Gardaí forced entry to woman’s home after seeing child inside during standoff

Richard Burke (32) denies murdering Jasmine McMonagle but pleads guilty to manslaughter

Gardaí decided to force entry to the house where Jasmine McMonagle was killed after her eight-year-old daughter was seen at a front window of the property following a lengthy standoff, a Central Criminal Court jury has been told.

The court also heard that, in his first Garda interview following his arrest, murder-accused man Richard Burke told investigating officers he “went ballistic” and started punching Ms McMonagle and strangling her with a rope.

The jury also heard that a member of the force who attended the scene shortly after 5am went to the rear of the property and, through a gap in the kitchen window curtains, saw Ms McMonagle lying lifeless in a pool of blood.

Gardaí attended the scene following a 999 call by Ms McMonagle at 4.21am stating she was in fear for her life.


Mr Burke (32), of Killygordon, Co Donegal, has pleaded not guilty to Ms McMonagle’s murder at Forest Park, Killygordon, on January 4th, 2019, but guilty to her manslaughter.

Sgt Brendan McCann, who was the main investigating officer in the case, told prosecuting counsel Anne-Marie Lawlor that gardaí from Lifford arrived on the scene within 20 minutes of Ms McMonagle’s 999 call. They got no response when they knocked on the door and continued to bang on the door and windows.

Glass breaker

Officers went to the back of the property where they could see a large window covered with curtains and a small window covered with what appeared to be a towel, Sgt McCann said. The two gardaí sought advice on whether a forced entry should be affected and a short time later retrieved a glass breaker from the patrol car and used it to enter the property.

As they did so, a man appeared with bloodstaining on his clothes. The court heard he told gardaí his name was Charlie Thatcher but it was later established he was Richard Burke. He had a butcher-style meat cleaver in his hand and told gardaí they had no business being there.

One of the officers used pepper spray on the man but this had no effect as he was wearing glasses, Sgt McCann said. Mr Burke retreated into the kitchen and utility room. When gardaí went in after him, he came out brandishing the cleaver and began swinging it at one of the officers, making contact with his clothing.

Gardaí were forced to take evasive action and retreated from the property. They contacted the control room to report the incident and more members arrived within minutes, Sgt McCann said.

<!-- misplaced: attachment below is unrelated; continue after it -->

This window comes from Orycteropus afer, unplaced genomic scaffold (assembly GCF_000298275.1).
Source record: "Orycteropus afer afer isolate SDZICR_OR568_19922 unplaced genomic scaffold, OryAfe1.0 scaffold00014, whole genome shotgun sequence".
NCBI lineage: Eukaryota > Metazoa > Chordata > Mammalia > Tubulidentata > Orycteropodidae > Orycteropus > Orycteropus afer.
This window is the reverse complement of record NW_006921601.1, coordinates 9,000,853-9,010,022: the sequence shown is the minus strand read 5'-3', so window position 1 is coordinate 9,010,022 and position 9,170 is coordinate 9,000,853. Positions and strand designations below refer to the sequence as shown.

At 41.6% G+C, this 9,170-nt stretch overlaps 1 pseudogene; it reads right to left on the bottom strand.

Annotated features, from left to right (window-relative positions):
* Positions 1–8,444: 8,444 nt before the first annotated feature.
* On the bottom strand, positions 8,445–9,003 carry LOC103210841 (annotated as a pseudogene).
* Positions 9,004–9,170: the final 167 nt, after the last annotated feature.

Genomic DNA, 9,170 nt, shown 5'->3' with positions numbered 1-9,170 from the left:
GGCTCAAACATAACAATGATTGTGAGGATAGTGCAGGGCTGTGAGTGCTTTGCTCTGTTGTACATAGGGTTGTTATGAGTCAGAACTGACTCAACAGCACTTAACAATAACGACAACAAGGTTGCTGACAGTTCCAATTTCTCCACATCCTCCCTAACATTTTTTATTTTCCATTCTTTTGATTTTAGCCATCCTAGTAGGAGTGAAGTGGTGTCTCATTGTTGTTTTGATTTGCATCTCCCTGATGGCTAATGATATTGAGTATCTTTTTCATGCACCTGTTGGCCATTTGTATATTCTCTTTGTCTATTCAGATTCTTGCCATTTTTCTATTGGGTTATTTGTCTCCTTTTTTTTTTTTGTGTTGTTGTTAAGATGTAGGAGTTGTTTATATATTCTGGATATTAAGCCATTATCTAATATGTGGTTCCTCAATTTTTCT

The court heard a member of the force went to the rear of the property shortly after 5am and could see through a gap in the curtains of the window. He noted Mr Burke inside and saw a slipper and a person’s leg on the ground surrounded by a pool of blood with a small dog lying beside it.

Sgt McCann confirmed to Ms Lawlor that Ms McMonagle had already died at that point.

Crisis negotiator

A trained crisis negotiator arrived at 6.15am and from that point on was the only person to have verbal contact with Mr Burke, engaging with him in an effort to de-escalate the situation and ascertain what had occurred, Sgt McCann said.

Mr Burke told the negotiator there were two children up in bed. When asked where Ms McMonagle was, he said she was sleeping. Efforts with Mr Burke to gain access to the house continued while the Armed Response Unit was being engaged in the background, Sgt McCann said. An ambulance and paramedics were also in attendance.

At 7.29am, Mr Burke was observed leaving the kitchen and appeared to bend down under the stairs in the hall. At 7.31am, a paramedic observed a young child at the upstairs front window.

The court heard this was Ms McMonagle’s eight-year-old daughter. At that point the decision was made that there had to be an immediate and forced entry to the property, Sgt McCann said.

Gardaí entered the property and Mr Burke was barricaded in the rear of the house. The first garda inside was confronted by Mr Burke, who was instructed to stop and desist. When he refused, a taser was used and Mr Burke was handcuffed and searched, and a knife in a scabbard was found in his jacket.

Two phones were also found, one was Mr Burke’s and the other was Ms McMonagle’s, which had earlier been used to make the 999 call.

Children unharmed

Ms McMonagle’s older daughter was found upstairs while her younger daughter was discovered in a cot in the front room of the property. Both were uninjured, Sgt McCann said. Ms McMonagle’s body was found in the kitchen and it was clear to all present that she was already deceased.

Sgt McCann said Mr Burke was arrested and brought to Letterkenny Garda station, where he was seen by a psychiatrist who deemed him fit to be interviewed.

The sergeant confirmed to Ms Lawlor that, in his first Garda interview, Mr Burke made admissions that he had killed Ms McMonagle. He told investigating officers that he “went ballistic” and started punching and strangling her with a rope.

The jury also heard that a postmortem carried out by Chief State Pathologist Dr Linda Mulligan concluded that Ms McMonagle’s cause of death was ligature strangulation with multiple traumatic injuries to the head and trunk as contributory factors.

The case continues.